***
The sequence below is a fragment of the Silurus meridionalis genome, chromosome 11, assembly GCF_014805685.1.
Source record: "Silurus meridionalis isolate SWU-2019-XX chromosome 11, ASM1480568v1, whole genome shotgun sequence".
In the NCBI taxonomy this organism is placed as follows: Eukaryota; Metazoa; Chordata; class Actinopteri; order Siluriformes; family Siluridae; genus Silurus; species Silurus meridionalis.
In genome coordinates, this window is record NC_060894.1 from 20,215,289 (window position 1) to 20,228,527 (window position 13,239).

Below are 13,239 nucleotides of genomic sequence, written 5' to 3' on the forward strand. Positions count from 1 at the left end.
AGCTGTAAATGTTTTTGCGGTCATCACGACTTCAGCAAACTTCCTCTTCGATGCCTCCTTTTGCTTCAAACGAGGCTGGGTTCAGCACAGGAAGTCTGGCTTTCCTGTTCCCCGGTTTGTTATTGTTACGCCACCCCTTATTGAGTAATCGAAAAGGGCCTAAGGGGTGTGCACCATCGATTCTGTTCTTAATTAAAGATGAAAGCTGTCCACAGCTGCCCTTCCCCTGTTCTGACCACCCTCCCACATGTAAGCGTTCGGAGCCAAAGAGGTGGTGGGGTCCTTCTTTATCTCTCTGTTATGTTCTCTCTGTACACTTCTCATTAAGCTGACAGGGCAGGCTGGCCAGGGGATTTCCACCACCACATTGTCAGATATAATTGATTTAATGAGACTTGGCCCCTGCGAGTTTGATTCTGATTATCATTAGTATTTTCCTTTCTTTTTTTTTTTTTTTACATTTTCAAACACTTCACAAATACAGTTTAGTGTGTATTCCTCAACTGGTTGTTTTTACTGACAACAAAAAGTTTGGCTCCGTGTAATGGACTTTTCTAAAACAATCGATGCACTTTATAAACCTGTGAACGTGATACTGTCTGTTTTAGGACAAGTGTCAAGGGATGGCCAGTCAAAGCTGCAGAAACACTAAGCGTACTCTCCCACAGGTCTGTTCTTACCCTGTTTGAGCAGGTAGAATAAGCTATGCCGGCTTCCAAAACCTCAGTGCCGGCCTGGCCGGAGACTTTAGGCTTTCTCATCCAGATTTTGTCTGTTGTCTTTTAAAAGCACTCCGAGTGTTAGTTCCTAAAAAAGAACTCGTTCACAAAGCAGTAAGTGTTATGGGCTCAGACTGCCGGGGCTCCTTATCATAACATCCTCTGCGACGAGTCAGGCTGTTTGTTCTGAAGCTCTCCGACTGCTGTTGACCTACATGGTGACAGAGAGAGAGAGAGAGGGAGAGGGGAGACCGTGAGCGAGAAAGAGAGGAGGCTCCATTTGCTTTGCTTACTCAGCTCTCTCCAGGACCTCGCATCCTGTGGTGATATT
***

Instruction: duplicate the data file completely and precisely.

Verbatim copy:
The sequence below is a fragment of the Silurus meridionalis genome, chromosome 11, assembly GCF_014805685.1.
Source record: "Silurus meridionalis isolate SWU-2019-XX chromosome 11, ASM1480568v1, whole genome shotgun sequence".
In the NCBI taxonomy this organism is placed as follows: Eukaryota; Metazoa; Chordata; class Actinopteri; order Siluriformes; family Siluridae; genus Silurus; species Silurus meridionalis.
In genome coordinates, this window is record NC_060894.1 from 20,215,289 (window position 1) to 20,228,527 (window position 13,239).

Below are 13,239 nucleotides of genomic sequence, written 5' to 3' on the forward strand. Positions count from 1 at the left end.
AGCTGTAAATGTTTTTGCGGTCATCACGACTTCAGCAAACTTCCTCTTCGATGCCTCCTTTTGCTTCAAACGAGGCTGGGTTCAGCACAGGAAGTCTGGCTTTCCTGTTCCCCGGTTTGTTATTGTTACGCCACCCCTTATTGAGTAATCGAAAAGGGCCTAAGGGGTGTGCACCATCGATTCTGTTCTTAATTAAAGATGAAAGCTGTCCACAGCTGCCCTTCCCCTGTTCTGACCACCCTCCCACATGTAAGCGTTCGGAGCCAAAGAGGTGGTGGGGTCCTTCTTTATCTCTCTGTTATGTTCTCTCTGTACACTTCTCATTAAGCTGACAGGGCAGGCTGGCCAGGGGATTTCCACCACCACATTGTCAGATATAATTGATTTAATGAGACTTGGCCCCTGCGAGTTTGATTCTGATTATCATTAGTATTTTCCTTTCTTTTTTTTTTTTTTTACATTTTCAAACACTTCACAAATACAGTTTAGTGTGTATTCCTCAACTGGTTGTTTTTACTGACAACAAAAAGTTTGGCTCCGTGTAATGGACTTTTCTAAAACAATCGATGCACTTTATAAACCTGTGAACGTGATACTGTCTGTTTTAGGACAAGTGTCAAGGGATGGCCAGTCAAAGCTGCAGAAACACTAAGCGTACTCTCCCACAGGTCTGTTCTTACCCTGTTTGAGCAGGTAGAATAAGCTATGCCGGCTTCCAAAACCTCAGTGCCGGCCTGGCCGGAGACTTTAGGCTTTCTCATCCAGATTTTGTCTGTTGTCTTTTAAAAGCACTCCGAGTGTTAGTTCCTAAAAAAGAACTCGTTCACAAAGCAGTAAGTGTTATGGGCTCAGACTGCCGGGGCTCCTTATCATAACATCCTCTGCGACGAGTCAGGCTGTTTGTTCTGAAGCTCTCCGACTGCTGTTGACCTACATGGTGACAGAGAGAGAGAGAGAGGGAGAGGGGAGACCGTGAGCGAGAAAGAGAGGAGGCTCCATTTGCTTTGCTTACTCAGCTCTCTCCAGGACCTCGCATCCTGTGGTGATATT